Did Dick realise, then, that he had a hit on his hands?

“Well, when I got back my wife Frances asked how it had gone. I said to her: ‘It’s pretty catchy. It could be big.’

“You see, in this business we don’t make sweeping statements. We are the people who are supposed to know, but we can be so wrong.

“Anyway, we soon knew Robin Hood really was going to be big. Right after the first TV show the letters started arriving at Television House from people wanting to know where they could buy a record. They couldn’t – there wasn’t one.

“After three weeks I had to appear on television, to tell everybody I’d be making a record as soon as possible.

Still fifth

After the record’s long run in the Top Twenty, a huge chain-store reports that Robin Hood is still fifth in their best selling list.

“We made the record, but even then we couldn’t market it immediately, because I had another record in the shops that was selling well. And in this business you daren’t have two best-selling records on the market at once.

“It was January by the time it was on sale – exactly ten years from the date I made my first record.”

By January everybody was rushing Robin Hood records into the shops. Though his was one of several, Dick James’ recording sold 45,000 copies in less than three weeks – then the presses began working a 24-hour day and the plant was doubled.

After the record’s long run in the Top Twenty, a huge chain-store reports that Robin Hood is still fifth in their best selling list.[9]

“We went one better than the soundtrack,” says James. “We had four horns, two flutes and a piccolo. And 12 children, including my son.”

He chuckles, and says: “Stephen[10] insisted on his royalties the other day – a pair of football boots. If the record goes on like this I’ll have to buy him the ball to go with them.”

And, incidentally, Dick reports that his own royalties are coming in “very nicely.”

 


  1. ATV London, and ITV’s, first Sunday on air in 1955, the system having launched the previous Thursday.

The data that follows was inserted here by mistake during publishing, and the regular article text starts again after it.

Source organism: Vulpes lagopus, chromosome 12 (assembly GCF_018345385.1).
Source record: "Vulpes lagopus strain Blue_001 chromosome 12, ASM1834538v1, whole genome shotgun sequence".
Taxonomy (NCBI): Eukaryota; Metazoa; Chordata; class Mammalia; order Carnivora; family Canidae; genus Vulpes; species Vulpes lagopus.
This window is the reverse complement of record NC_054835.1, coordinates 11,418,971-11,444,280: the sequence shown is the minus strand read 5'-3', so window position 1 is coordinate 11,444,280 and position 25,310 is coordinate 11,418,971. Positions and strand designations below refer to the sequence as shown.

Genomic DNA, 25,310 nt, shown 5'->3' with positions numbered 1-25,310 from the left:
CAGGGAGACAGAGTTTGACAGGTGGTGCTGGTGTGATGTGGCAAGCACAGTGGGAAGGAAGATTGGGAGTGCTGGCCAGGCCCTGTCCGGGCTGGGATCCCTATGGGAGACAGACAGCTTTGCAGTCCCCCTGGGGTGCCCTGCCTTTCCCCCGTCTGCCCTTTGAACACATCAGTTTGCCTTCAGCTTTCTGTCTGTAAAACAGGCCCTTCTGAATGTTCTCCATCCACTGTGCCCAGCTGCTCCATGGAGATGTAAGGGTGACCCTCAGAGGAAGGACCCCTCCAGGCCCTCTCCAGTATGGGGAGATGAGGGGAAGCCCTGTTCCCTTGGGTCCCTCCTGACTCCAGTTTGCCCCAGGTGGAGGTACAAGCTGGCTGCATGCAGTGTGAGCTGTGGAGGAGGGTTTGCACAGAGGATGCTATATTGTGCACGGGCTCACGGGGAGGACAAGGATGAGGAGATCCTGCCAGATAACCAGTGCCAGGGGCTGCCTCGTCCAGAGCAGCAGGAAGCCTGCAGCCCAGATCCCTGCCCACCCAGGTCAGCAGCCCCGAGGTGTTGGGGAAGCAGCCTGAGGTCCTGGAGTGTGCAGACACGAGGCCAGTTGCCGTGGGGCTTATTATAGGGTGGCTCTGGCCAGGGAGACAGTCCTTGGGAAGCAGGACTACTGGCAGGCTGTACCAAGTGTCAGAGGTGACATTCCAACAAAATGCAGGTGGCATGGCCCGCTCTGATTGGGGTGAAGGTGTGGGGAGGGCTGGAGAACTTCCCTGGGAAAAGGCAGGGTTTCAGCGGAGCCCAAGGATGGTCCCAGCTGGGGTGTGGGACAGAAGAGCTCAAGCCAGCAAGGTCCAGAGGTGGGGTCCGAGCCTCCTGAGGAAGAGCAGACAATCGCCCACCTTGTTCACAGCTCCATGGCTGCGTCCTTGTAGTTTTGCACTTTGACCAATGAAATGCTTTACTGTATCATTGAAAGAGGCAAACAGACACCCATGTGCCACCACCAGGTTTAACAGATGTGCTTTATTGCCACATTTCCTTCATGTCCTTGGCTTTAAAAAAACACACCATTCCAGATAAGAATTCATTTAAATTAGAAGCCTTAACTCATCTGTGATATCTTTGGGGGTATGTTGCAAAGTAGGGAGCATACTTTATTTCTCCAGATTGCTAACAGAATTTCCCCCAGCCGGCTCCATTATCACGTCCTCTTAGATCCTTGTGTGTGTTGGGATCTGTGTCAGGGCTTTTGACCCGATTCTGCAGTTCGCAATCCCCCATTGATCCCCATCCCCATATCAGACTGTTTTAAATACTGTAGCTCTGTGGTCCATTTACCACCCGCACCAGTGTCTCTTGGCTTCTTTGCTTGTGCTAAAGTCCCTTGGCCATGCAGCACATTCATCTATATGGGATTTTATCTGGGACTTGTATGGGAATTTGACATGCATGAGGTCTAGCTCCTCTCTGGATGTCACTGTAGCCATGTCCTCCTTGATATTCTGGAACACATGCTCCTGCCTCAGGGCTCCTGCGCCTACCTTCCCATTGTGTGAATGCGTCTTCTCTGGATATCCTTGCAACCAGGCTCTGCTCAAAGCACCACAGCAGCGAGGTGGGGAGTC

2. This wildly popular series ran for 143 episodes across 4 series, from 1955 until 1959 in first-run ITV showings, then syndicated across the various companies until the coming of colour.
  3. Dick James (12 December 1920-1 February 1986) was born Leon Isaac Vapnick in London. His singing career slowly came to an end in the late 1950s and he switched to publishing records. In 1963, the owner of a record shop in Liverpool contacted him, asking him to publish the works of his new boy band. Intrigued by their sound, he agreed, forming a joint company, Northern Songs Ltd, with the record shop owner, Brian Epstein, and two members of the band, John Lennon and Paul McCartney. He would later go on to sign a young Reg Dwight.
  4. The music industry of the time was still largely based around the publication of sheet music. A popular song would be released as sheet music first and record labels would choose a star on their books to record the song. These various editions of the same song by different artists on different labels would compete in the record shops and in the charts. The public switching from being fans of music to being fans of bands in the 1960s would bring this to an end and most songs from the time of The Beatles onwards would be released as one record by one band on one label – although still often by a different band on a different label in US vs in the UK until the 1970s.